Nadia Gholam: For Refugees, in Boston

Nadia Gholam: For Refugees, in Boston

Last week I had the opportunity to have an unforgettable experience in the United States. I ran the Boston Marathon thanks to the NGO World Central Kitchen, with the goal of running for refugees and the freedom of Afghan women.

I have to admit that at first I felt a little insecure, Since I have never played sports and do not consider myself a particularly athletic person. When Javier García, co-executive director of the NGO World Central Kitchen, asked me to participate in this marathon, I told him that I could not do it because of my lack of experience in this field. However, thanks to his trust in me, I finally decided to sign up and move forward.

In essence, a marathon is getting from point A to point B using only the momentum of your legs. Perhaps, with this definition and this experience, the image that comes to mind is that of the athlete. Or some friends who play sports. Or ride a bike on the weekend. Not for me While I was trying this sport, all I could think about were these people getting from point A to point B using only their legs. They are not athletes.

I ran and while doing so, I felt a mixture of bittersweet feelings, I think about all the refugees and the cause he was running for. I felt the unconditional support of thousands of people cheering on the runners, including me. She witnessed people's solidarity and compassion every step of the way: “Salute to you, Nadia! You are so strong and brave!”

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In contrast, I thought of people who walk alone or worse, in very poor company, Far from receiving encouragement along the way, they receive rejection and insults. Where are the people who encourage and give strength to these refugees who run a marathon every day to survive, not for fun? These people are running alone against the world. There are 117 million people who have run several consecutive marathons alone. 117 million are the ones who have reached the end of the race and therefore we can register them. How many of them did not pray, fell behind, and since they did not receive encouragement from anyone on the side of the road, we do not even know how many there are?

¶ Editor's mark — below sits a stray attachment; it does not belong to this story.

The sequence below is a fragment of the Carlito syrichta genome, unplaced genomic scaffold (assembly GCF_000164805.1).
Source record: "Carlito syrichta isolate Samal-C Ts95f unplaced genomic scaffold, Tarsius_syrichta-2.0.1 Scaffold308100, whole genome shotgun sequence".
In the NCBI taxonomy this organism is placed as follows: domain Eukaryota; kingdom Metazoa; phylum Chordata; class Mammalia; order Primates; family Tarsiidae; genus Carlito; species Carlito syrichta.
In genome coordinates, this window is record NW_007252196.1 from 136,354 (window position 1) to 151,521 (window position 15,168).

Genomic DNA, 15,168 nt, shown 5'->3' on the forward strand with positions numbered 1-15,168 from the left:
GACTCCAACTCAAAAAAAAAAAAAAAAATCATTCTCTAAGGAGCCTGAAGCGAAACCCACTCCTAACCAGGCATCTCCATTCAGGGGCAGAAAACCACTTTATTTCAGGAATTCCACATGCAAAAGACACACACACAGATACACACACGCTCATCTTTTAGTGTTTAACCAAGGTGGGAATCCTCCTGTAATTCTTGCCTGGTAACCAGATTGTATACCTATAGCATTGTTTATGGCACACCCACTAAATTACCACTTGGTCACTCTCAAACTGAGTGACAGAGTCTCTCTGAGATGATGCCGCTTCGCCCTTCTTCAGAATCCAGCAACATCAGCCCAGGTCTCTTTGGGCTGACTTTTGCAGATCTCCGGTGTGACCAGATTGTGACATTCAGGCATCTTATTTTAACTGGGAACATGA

It relied on people's solidarity and compassion, but the refugees did not. I couldn't help thinking about it. These same people, who support me to reach the end of my career, will they be the same people who reject those who make the other much more difficult, more dangerous and more deadly?

In my estimation, there was a first aid post every five or eight kilometres. Doctors, nurses, water and energy drinks. All of this is perfectly arranged to serve the marathon runner who may be indisposed from the superhuman effort he has to put in to conquer such a difficult race. When I noticed the frequency of these first aid stops, and the incredible logistics behind them, I cast my mind back to 2019. On Lesbos. There, as a volunteer, I met doctors in a refugee camp who refused to treat undocumented people. The refugee who crossed the desert and the sea, and God knows what other difficulties, could not get medical help because he did not have a miserable passport?

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From Damascus to the coast is about three marathons if the road is direct. Then there is the sea. These people could not be taken care of because they did not have a document, and they probably did not take it because their house was reduced to a mountain of rubble. Here in Boston, no one asked for my passport if I needed some medical attention.

I was also impressed to see so many flags. People are proud of their country and are willing to share and live together in tolerance and diversity. I saw Palestinian flags next to Israeli flags. They both cheer for the runners. Those flags just meant “From my land, we want to send you encouragement!”, and there were no border conflicts, just pluralism and representation.

Where are the people waving their flags with pride and saying: “Refugee, from my land we want to bring you encouragement and strength, you have already arrived!”?

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